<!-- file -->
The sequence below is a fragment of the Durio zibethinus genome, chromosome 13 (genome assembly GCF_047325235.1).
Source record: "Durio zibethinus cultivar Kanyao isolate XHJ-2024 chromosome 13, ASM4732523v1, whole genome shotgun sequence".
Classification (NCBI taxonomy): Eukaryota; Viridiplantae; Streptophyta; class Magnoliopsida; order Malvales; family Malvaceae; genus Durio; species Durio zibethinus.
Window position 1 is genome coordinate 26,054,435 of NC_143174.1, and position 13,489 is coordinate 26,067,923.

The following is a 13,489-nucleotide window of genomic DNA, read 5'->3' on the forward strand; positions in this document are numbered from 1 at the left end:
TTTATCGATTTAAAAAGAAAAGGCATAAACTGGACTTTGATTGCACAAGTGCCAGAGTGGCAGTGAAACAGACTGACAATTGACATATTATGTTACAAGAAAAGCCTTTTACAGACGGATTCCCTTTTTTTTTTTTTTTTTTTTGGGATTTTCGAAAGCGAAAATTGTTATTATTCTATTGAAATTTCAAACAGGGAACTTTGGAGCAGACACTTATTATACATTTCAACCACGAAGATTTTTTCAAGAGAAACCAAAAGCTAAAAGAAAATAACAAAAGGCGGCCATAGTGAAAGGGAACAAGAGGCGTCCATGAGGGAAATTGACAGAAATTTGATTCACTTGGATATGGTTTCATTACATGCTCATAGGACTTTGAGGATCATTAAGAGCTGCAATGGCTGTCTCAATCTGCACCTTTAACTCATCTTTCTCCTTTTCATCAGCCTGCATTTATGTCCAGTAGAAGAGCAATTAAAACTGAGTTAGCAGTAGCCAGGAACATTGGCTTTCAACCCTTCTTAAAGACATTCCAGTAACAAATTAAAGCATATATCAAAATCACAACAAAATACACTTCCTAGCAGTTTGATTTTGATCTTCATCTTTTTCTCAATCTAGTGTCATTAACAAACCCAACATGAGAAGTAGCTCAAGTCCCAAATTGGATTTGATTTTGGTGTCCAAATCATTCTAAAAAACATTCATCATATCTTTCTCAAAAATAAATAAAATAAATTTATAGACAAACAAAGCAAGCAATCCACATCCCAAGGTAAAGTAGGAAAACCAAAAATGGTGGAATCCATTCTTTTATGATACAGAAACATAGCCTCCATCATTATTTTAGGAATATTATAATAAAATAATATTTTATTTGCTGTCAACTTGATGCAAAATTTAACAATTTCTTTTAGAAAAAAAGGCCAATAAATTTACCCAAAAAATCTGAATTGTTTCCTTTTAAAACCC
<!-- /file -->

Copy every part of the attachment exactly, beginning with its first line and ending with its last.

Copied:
The sequence below is a fragment of the Durio zibethinus genome, chromosome 13 (genome assembly GCF_047325235.1).
Source record: "Durio zibethinus cultivar Kanyao isolate XHJ-2024 chromosome 13, ASM4732523v1, whole genome shotgun sequence".
Classification (NCBI taxonomy): Eukaryota; Viridiplantae; Streptophyta; class Magnoliopsida; order Malvales; family Malvaceae; genus Durio; species Durio zibethinus.
Window position 1 is genome coordinate 26,054,435 of NC_143174.1, and position 13,489 is coordinate 26,067,923.

The following is a 13,489-nucleotide window of genomic DNA, read 5'->3' on the forward strand; positions in this document are numbered from 1 at the left end:
TTTATCGATTTAAAAAGAAAAGGCATAAACTGGACTTTGATTGCACAAGTGCCAGAGTGGCAGTGAAACAGACTGACAATTGACATATTATGTTACAAGAAAAGCCTTTTACAGACGGATTCCCTTTTTTTTTTTTTTTTTTTTGGGATTTTCGAAAGCGAAAATTGTTATTATTCTATTGAAATTTCAAACAGGGAACTTTGGAGCAGACACTTATTATACATTTCAACCACGAAGATTTTTTCAAGAGAAACCAAAAGCTAAAAGAAAATAACAAAAGGCGGCCATAGTGAAAGGGAACAAGAGGCGTCCATGAGGGAAATTGACAGAAATTTGATTCACTTGGATATGGTTTCATTACATGCTCATAGGACTTTGAGGATCATTAAGAGCTGCAATGGCTGTCTCAATCTGCACCTTTAACTCATCTTTCTCCTTTTCATCAGCCTGCATTTATGTCCAGTAGAAGAGCAATTAAAACTGAGTTAGCAGTAGCCAGGAACATTGGCTTTCAACCCTTCTTAAAGACATTCCAGTAACAAATTAAAGCATATATCAAAATCACAACAAAATACACTTCCTAGCAGTTTGATTTTGATCTTCATCTTTTTCTCAATCTAGTGTCATTAACAAACCCAACATGAGAAGTAGCTCAAGTCCCAAATTGGATTTGATTTTGGTGTCCAAATCATTCTAAAAAACATTCATCATATCTTTCTCAAAAATAAATAAAATAAATTTATAGACAAACAAAGCAAGCAATCCACATCCCAAGGTAAAGTAGGAAAACCAAAAATGGTGGAATCCATTCTTTTATGATACAGAAACATAGCCTCCATCATTATTTTAGGAATATTATAATAAAATAATATTTTATTTGCTGTCAACTTGATGCAAAATTTAACAATTTCTTTTAGAAAAAAAGGCCAATAAATTTACCCAAAAAATCTGAATTGTTTCCTTTTAAAACCC